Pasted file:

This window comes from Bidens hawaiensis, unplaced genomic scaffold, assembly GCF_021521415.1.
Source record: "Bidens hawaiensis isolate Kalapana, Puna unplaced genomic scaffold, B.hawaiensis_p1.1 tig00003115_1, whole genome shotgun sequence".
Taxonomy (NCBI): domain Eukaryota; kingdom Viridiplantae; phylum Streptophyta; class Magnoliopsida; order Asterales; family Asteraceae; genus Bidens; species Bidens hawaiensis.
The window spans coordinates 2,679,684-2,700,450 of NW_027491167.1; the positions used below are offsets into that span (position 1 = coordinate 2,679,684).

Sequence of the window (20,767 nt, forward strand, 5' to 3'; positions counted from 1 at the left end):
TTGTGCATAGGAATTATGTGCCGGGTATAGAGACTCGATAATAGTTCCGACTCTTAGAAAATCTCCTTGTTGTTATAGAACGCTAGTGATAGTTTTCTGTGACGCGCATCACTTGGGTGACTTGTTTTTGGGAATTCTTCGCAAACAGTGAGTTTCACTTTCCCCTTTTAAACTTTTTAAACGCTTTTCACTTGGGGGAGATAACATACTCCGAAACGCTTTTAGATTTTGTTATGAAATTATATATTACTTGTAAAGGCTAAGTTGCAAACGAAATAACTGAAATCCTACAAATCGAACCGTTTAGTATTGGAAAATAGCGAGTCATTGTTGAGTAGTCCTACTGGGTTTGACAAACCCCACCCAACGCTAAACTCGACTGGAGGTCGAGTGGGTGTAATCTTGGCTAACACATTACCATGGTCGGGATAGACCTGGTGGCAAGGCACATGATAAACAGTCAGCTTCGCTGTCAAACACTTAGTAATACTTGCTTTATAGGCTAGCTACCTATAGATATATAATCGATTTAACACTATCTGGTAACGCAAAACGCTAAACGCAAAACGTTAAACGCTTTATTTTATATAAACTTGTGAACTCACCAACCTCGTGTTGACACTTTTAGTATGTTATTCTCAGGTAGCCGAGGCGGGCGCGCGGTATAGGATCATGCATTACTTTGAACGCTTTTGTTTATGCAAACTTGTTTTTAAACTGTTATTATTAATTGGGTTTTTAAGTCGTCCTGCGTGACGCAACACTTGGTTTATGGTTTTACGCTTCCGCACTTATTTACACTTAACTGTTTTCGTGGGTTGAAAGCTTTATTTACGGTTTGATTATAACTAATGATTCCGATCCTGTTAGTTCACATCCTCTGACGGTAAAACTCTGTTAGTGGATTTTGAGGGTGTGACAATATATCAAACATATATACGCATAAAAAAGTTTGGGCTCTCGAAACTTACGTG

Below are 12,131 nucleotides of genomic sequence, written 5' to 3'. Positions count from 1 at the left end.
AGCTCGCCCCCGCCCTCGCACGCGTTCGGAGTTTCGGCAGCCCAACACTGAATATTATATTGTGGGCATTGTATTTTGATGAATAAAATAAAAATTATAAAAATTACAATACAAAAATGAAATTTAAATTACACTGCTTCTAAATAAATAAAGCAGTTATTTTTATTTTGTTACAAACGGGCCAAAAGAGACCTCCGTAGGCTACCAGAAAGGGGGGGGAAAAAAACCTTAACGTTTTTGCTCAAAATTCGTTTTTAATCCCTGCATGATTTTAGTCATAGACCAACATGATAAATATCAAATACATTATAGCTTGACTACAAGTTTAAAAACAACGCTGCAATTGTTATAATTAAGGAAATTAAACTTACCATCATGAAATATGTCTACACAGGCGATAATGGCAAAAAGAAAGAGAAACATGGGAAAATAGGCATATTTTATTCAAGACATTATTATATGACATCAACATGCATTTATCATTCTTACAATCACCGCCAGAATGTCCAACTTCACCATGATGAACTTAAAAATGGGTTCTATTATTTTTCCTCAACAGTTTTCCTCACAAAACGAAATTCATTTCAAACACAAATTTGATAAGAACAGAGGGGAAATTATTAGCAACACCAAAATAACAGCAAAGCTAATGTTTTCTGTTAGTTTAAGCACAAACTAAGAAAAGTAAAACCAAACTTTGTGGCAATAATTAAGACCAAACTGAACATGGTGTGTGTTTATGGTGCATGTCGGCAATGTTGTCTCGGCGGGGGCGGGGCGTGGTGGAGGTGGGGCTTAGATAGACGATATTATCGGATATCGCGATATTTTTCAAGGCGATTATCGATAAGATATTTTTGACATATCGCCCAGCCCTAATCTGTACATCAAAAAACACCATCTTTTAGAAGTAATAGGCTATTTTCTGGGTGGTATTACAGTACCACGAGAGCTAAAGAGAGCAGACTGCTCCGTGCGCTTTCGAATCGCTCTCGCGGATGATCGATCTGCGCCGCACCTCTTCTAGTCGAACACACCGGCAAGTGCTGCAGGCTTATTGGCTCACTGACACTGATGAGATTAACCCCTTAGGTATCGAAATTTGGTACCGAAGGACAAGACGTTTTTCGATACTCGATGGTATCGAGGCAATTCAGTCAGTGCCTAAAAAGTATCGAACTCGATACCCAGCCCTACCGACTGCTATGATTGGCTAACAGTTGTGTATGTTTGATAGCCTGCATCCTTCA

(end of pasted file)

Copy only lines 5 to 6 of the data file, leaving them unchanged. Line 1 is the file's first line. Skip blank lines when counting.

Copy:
Sequence of the window (20,767 nt, forward strand, 5' to 3'; positions counted from 1 at the left end):
TTGTGCATAGGAATTATGTGCCGGGTATAGAGACTCGATAATAGTTCCGACTCTTAGAAAATCTCCTTGTTGTTATAGAACGCTAGTGATAGTTTTCTGTGACGCGCATCACTTGGGTGACTTGTTTTTGGGAATTCTTCGCAAACAGTGAGTTTCACTTTCCCCTTTTAAACTTTTTAAACGCTTTTCACTTGGGGGAGATAACATACTCCGAAACGCTTTTAGATTTTGTTATGAAATTATATATTACTTGTAAAGGCTAAGTTGCAAACGAAATAACTGAAATCCTACAAATCGAACCGTTTAGTATTGGAAAATAGCGAGTCATTGTTGAGTAGTCCTACTGGGTTTGACAAACCCCACCCAACGCTAAACTCGACTGGAGGTCGAGTGGGTGTAATCTTGGCTAACACATTACCATGGTCGGGATAGACCTGGTGGCAAGGCACATGATAAACAGTCAGCTTCGCTGTCAAACACTTAGTAATACTTGCTTTATAGGCTAGCTACCTATAGATATATAATCGATTTAACACTATCTGGTAACGCAAAACGCTAAACGCAAAACGTTAAACGCTTTATTTTATATAAACTTGTGAACTCACCAACCTCGTGTTGACACTTTTAGTATGTTATTCTCAGGTAGCCGAGGCGGGCGCGCGGTATAGGATCATGCATTACTTTGAACGCTTTTGTTTATGCAAACTTGTTTTTAAACTGTTATTATTAATTGGGTTTTTAAGTCGTCCTGCGTGACGCAACACTTGGTTTATGGTTTTACGCTTCCGCACTTATTTACACTTAACTGTTTTCGTGGGTTGAAAGCTTTATTTACGGTTTGATTATAACTAATGATTCCGATCCTGTTAGTTCACATCCTCTGACGGTAAAACTCTGTTAGTGGATTTTGAGGGTGTGACAATATATCAAACATATATACGCATAAAAAAGTTTGGGCTCTCGAAACTTACGTG